I'm unsubscribing from this list. If I shouldn't be a sysop while not
following the list, then make it so.
I'm highly inclined to do this myself--again. I can totally sympathize.
On the occasion of one of my posts, some have suggested, rather
ironically, that all flames be banned from the list--or at least
I fully support such a rule, and if we adopt it, I'll pledge to follow it
and, if necessary and appropriate, enforce it. But how *would* we
*enforce* such a rule?
If there is no enforcement of any sort, the rule would be absolutely
worthless, and I won't support it. There are members of this community
that pride themselves on flouting rules, and they would take only too much
joy in flaming away at people who felt morally obliged, by the rule, not
to reply in kind. Moreover, in the current atmosphere, there is no
serious possibility to shame the offenders into silence, because
unfortunately our worst offenders are literally shameless.
I have a suggestion--and I know this will be a highly unpopular
suggestion, but let me get the idea out there anyway. I'm beginning to
think the list should be moderated.
In my eight years' continuous and active experience on mailing lists and
Usenet, I have discovered that some lists can remain productive and useful
while remaining unmoderated. This is because there is a preponderance of
full-fledged adults on the list who are polite, and who know how to reply
witheringly to the occasional eedjit; in short, there's a huge base of
great contributors and a very large shame culture involved.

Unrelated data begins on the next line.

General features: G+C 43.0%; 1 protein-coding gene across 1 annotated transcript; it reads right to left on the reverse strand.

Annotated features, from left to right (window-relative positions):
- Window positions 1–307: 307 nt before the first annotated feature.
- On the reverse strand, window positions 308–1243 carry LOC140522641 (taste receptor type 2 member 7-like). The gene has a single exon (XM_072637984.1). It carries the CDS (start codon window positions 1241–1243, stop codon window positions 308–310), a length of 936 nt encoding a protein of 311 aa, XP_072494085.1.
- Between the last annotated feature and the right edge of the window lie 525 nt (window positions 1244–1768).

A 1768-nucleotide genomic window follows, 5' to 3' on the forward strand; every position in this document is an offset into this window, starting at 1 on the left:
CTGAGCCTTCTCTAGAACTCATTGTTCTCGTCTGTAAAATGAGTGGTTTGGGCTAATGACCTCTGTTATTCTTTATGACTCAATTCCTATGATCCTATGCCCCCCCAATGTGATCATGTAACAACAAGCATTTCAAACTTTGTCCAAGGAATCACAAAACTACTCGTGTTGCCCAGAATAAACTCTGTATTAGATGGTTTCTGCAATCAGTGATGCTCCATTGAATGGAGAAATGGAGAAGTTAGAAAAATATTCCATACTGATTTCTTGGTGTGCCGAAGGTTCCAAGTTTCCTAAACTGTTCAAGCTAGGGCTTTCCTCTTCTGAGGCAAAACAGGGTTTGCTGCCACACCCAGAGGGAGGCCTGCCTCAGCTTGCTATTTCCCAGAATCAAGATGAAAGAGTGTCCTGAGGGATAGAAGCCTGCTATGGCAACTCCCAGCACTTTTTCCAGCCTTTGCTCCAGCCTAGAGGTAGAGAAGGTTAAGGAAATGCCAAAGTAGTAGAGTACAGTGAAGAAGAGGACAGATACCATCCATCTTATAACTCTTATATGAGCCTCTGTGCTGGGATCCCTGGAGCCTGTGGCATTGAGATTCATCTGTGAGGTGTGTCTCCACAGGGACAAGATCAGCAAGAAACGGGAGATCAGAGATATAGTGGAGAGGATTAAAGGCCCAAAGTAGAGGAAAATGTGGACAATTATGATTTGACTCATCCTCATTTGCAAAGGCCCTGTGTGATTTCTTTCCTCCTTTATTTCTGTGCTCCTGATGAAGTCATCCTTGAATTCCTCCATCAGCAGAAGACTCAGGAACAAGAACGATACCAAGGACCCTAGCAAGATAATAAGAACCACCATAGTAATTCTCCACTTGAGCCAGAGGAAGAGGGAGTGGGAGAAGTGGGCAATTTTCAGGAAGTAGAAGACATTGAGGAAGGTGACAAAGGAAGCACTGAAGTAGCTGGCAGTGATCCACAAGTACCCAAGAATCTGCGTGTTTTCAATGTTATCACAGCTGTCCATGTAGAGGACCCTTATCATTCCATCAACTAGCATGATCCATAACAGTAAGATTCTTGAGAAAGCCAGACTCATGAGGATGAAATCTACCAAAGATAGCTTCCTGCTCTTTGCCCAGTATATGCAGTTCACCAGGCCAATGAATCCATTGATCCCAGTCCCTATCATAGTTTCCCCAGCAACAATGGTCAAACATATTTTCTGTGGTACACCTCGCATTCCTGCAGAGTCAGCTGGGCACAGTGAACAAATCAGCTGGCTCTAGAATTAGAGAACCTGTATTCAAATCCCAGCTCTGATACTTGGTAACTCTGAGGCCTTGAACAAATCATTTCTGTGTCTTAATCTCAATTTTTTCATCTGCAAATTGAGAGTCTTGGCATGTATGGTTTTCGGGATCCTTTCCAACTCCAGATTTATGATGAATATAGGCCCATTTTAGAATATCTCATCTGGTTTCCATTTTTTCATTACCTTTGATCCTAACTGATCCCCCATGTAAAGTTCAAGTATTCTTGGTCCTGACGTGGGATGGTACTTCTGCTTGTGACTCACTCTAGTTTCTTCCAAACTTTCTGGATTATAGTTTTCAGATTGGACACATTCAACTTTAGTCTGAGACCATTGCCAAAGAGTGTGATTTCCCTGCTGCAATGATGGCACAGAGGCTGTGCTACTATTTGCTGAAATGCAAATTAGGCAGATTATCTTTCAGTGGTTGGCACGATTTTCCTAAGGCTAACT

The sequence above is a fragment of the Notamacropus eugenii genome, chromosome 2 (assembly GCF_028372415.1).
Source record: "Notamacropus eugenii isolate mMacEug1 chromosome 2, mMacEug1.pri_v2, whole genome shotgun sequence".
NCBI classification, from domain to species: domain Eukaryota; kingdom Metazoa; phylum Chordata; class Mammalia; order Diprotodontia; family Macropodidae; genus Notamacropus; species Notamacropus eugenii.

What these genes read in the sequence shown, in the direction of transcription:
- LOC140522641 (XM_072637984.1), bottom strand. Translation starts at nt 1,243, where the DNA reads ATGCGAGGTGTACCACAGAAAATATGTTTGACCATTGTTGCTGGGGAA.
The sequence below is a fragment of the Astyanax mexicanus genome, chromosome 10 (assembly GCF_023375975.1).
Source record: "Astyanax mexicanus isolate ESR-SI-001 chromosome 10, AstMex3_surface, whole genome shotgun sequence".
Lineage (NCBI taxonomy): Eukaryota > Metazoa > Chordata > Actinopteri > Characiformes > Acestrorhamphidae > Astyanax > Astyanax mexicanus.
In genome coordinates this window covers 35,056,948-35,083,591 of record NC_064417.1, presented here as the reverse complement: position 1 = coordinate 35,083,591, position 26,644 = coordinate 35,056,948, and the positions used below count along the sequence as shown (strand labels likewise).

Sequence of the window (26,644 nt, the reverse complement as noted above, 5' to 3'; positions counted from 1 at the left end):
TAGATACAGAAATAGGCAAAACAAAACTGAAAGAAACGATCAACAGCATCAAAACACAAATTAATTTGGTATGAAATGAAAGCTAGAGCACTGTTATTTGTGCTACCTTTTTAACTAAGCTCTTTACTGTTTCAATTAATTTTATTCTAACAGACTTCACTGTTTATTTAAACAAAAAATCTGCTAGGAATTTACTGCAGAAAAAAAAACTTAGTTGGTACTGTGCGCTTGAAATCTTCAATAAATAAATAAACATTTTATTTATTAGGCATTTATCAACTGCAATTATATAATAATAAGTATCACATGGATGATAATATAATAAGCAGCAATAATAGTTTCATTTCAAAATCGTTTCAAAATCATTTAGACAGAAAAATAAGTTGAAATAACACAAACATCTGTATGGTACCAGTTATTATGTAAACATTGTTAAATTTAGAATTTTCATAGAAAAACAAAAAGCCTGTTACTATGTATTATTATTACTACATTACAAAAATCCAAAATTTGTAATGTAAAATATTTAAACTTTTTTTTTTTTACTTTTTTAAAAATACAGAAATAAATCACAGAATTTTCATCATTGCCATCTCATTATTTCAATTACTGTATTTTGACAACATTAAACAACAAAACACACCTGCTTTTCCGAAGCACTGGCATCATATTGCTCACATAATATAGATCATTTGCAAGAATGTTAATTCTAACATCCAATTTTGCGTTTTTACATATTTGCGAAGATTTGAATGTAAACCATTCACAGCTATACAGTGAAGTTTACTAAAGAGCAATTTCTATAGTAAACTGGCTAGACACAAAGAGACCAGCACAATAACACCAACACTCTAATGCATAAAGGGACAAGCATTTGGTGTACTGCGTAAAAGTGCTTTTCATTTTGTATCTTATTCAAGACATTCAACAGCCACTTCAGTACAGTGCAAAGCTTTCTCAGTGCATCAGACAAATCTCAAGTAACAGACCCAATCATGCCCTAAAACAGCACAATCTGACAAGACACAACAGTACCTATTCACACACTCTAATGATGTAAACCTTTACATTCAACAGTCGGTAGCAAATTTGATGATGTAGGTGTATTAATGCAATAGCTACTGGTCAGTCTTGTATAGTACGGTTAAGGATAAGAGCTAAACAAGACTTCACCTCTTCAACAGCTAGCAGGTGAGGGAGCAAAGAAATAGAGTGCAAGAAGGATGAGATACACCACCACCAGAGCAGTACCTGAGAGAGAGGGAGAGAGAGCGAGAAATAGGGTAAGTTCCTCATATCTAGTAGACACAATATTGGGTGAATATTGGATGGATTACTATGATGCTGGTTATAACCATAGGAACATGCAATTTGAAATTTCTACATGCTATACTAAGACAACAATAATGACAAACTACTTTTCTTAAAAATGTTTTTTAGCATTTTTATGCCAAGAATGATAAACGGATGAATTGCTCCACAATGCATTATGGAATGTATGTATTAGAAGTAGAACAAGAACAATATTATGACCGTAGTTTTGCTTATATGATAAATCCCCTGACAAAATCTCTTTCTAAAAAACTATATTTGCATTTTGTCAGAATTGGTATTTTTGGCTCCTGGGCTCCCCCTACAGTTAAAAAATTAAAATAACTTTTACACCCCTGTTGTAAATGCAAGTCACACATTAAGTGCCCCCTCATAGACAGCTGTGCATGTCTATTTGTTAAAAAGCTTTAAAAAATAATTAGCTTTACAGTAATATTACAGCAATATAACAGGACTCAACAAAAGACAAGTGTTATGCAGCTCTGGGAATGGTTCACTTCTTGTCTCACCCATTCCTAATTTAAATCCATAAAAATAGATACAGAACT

Now, the value of many other unmoderated lists--like this one--is
undermined by continuous flame wars by battling, enormous egos, to say
nothing of the worthless newbie posts that come from people who have not
read the FAQ.
One of the very best mailing lists I was on (and I think others involved
with it would agree with this assessment) was one that I, and then Ben
Kovitz, moderated. It was a philosophy mailing list. There was a strict
policy of politeness as well as a minimum requirement of philosophical
cogency. I think the list would have suffered hugely if it had been made
unmoderated, because there were a lot of people who would have otherwise
been given to flame wars involved; it was the fact that it was moderated
that gave it a lot of its value, because there was a guarantee of quality.
I am very familiar with the arguments for and against moderation, and of
course one main argument against list moderation in all cases is that it
quells "free speech." Being a lover of freedom, I can understand very
much. But the fact of the matter is that some lists just wouldn't exist,
or they wouldn't be a fraction as interesting as they actually are, if
they weren't moderated. Moderation is, we might say, a necessary evil in
In the case of Wikipedia, I'm beginning to think it is a necessary evil.
I for one would be overjoyed if Wikipedia-l were to become moderated and
the moderator were empowered to deal appropriately with flaming and with